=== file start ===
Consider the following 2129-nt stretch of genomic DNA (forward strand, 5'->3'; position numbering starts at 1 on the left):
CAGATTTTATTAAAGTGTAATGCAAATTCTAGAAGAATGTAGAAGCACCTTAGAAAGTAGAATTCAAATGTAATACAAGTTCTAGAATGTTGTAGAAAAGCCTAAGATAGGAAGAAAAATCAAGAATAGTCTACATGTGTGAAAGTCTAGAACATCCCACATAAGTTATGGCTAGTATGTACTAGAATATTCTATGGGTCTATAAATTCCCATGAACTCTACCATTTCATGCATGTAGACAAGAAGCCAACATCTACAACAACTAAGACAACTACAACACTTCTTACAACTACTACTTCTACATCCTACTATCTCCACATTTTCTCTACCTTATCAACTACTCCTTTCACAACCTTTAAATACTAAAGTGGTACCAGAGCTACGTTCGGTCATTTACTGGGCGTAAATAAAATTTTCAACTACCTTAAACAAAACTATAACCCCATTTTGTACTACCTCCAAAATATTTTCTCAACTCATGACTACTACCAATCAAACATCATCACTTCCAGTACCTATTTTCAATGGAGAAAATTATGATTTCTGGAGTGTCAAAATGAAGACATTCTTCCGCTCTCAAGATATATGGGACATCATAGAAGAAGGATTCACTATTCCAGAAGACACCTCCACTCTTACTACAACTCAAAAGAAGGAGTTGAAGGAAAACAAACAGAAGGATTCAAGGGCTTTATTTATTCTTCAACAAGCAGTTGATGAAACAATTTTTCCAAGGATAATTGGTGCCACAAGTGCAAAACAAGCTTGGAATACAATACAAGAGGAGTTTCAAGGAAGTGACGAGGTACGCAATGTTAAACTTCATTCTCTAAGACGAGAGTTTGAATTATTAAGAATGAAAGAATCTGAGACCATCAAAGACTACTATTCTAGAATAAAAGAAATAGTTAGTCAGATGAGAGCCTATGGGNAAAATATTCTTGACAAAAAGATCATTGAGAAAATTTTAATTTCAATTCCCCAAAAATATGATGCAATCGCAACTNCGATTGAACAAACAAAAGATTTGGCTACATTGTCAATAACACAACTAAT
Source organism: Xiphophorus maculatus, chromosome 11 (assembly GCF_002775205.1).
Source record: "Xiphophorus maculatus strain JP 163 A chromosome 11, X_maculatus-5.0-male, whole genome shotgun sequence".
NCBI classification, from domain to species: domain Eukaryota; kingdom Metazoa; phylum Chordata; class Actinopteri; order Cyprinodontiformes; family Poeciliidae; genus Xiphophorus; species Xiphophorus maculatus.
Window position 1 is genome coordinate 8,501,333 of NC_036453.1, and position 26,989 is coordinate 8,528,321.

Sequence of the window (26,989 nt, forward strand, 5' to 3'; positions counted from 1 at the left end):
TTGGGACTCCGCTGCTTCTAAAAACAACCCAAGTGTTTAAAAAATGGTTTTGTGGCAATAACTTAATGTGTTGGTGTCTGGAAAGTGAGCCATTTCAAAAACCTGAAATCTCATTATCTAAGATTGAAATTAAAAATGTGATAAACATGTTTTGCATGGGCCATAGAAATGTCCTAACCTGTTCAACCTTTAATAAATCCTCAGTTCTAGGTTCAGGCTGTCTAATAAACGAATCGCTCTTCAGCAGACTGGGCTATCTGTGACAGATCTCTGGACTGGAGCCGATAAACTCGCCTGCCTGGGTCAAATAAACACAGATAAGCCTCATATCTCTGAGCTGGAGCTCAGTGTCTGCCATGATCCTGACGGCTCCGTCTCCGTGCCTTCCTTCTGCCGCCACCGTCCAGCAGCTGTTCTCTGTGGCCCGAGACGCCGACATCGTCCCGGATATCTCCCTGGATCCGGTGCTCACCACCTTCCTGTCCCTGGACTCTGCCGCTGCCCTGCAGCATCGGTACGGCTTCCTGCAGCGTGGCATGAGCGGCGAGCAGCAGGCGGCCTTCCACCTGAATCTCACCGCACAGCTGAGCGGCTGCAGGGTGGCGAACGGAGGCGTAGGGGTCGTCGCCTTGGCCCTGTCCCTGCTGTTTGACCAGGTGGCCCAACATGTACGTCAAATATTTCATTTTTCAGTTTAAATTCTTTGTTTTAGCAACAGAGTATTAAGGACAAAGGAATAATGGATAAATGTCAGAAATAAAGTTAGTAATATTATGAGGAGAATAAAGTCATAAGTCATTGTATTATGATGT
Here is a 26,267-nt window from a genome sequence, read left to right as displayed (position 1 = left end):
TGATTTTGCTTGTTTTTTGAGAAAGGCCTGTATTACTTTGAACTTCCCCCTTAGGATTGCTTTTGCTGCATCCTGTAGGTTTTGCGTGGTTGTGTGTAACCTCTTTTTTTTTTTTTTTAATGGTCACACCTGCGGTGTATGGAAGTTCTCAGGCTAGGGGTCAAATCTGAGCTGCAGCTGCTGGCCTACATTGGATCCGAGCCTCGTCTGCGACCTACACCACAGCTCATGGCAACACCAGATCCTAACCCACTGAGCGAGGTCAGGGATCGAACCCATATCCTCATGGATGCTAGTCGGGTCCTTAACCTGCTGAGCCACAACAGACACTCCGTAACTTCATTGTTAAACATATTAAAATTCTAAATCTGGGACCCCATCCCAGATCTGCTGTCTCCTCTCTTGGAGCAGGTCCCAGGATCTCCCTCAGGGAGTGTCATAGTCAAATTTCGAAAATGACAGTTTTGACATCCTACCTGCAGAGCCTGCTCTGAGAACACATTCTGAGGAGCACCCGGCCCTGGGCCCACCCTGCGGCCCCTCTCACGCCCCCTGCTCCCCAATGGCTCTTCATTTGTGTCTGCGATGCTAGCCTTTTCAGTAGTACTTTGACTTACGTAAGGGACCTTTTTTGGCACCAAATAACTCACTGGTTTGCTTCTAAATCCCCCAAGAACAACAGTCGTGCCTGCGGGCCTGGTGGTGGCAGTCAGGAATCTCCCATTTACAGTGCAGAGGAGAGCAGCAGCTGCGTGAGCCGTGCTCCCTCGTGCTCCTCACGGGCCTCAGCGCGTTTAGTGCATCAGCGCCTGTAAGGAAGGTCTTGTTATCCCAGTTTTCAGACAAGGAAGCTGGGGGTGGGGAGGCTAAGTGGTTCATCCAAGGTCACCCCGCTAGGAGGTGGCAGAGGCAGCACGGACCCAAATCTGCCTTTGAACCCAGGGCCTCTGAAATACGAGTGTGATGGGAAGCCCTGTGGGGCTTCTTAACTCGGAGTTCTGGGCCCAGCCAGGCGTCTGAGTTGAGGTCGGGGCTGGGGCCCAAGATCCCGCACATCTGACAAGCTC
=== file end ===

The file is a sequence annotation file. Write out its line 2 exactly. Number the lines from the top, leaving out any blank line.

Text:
CAGATTTTATTAAAGTGTAATGCAAATTCTAGAAGAATGTAGAAGCACCTTAGAAAGTAGAATTCAAATGTAATACAAGTTCTAGAATGTTGTAGAAAAGCCTAAGATAGGAAGAAAAATCAAGAATAGTCTACATGTGTGAAAGTCTAGAACATCCCACATAAGTTATGGCTAGTATGTACTAGAATATTCTATGGGTCTATAAATTCCCATGAACTCTACCATTTCATGCATGTAGACAAGAAGCCAACATCTACAACAACTAAGACAACTACAACACTTCTTACAACTACTACTTCTACATCCTACTATCTCCACATTTTCTCTACCTTATCAACTACTCCTTTCACAACCTTTAAATACTAAAGTGGTACCAGAGCTACGTTCGGTCATTTACTGGGCGTAAATAAAATTTTCAACTACCTTAAACAAAACTATAACCCCATTTTGTACTACCTCCAAAATATTTTCTCAACTCATGACTACTACCAATCAAACATCATCACTTCCAGTACCTATTTTCAATGGAGAAAATTATGATTTCTGGAGTGTCAAAATGAAGACATTCTTCCGCTCTCAAGATATATGGGACATCATAGAAGAAGGATTCACTATTCCAGAAGACACCTCCACTCTTACTACAACTCAAAAGAAGGAGTTGAAGGAAAACAAACAGAAGGATTCAAGGGCTTTATTTATTCTTCAACAAGCAGTTGATGAAACAATTTTTCCAAGGATAATTGGTGCCACAAGTGCAAAACAAGCTTGGAATACAATACAAGAGGAGTTTCAAGGAAGTGACGAGGTACGCAATGTTAAACTTCATTCTCTAAGACGAGAGTTTGAATTATTAAGAATGAAAGAATCTGAGACCATCAAAGACTACTATTCTAGAATAAAAGAAATAGTTAGTCAGATGAGAGCCTATGGGNAAAATATTCTTGACAAAAAGATCATTGAGAAAATTTTAATTTCAATTCCCCAAAAATATGATGCAATCGCAACTNCGATTGAACAAACAAAAGATTTGGCTACATTGTCAATAACACAACTAAT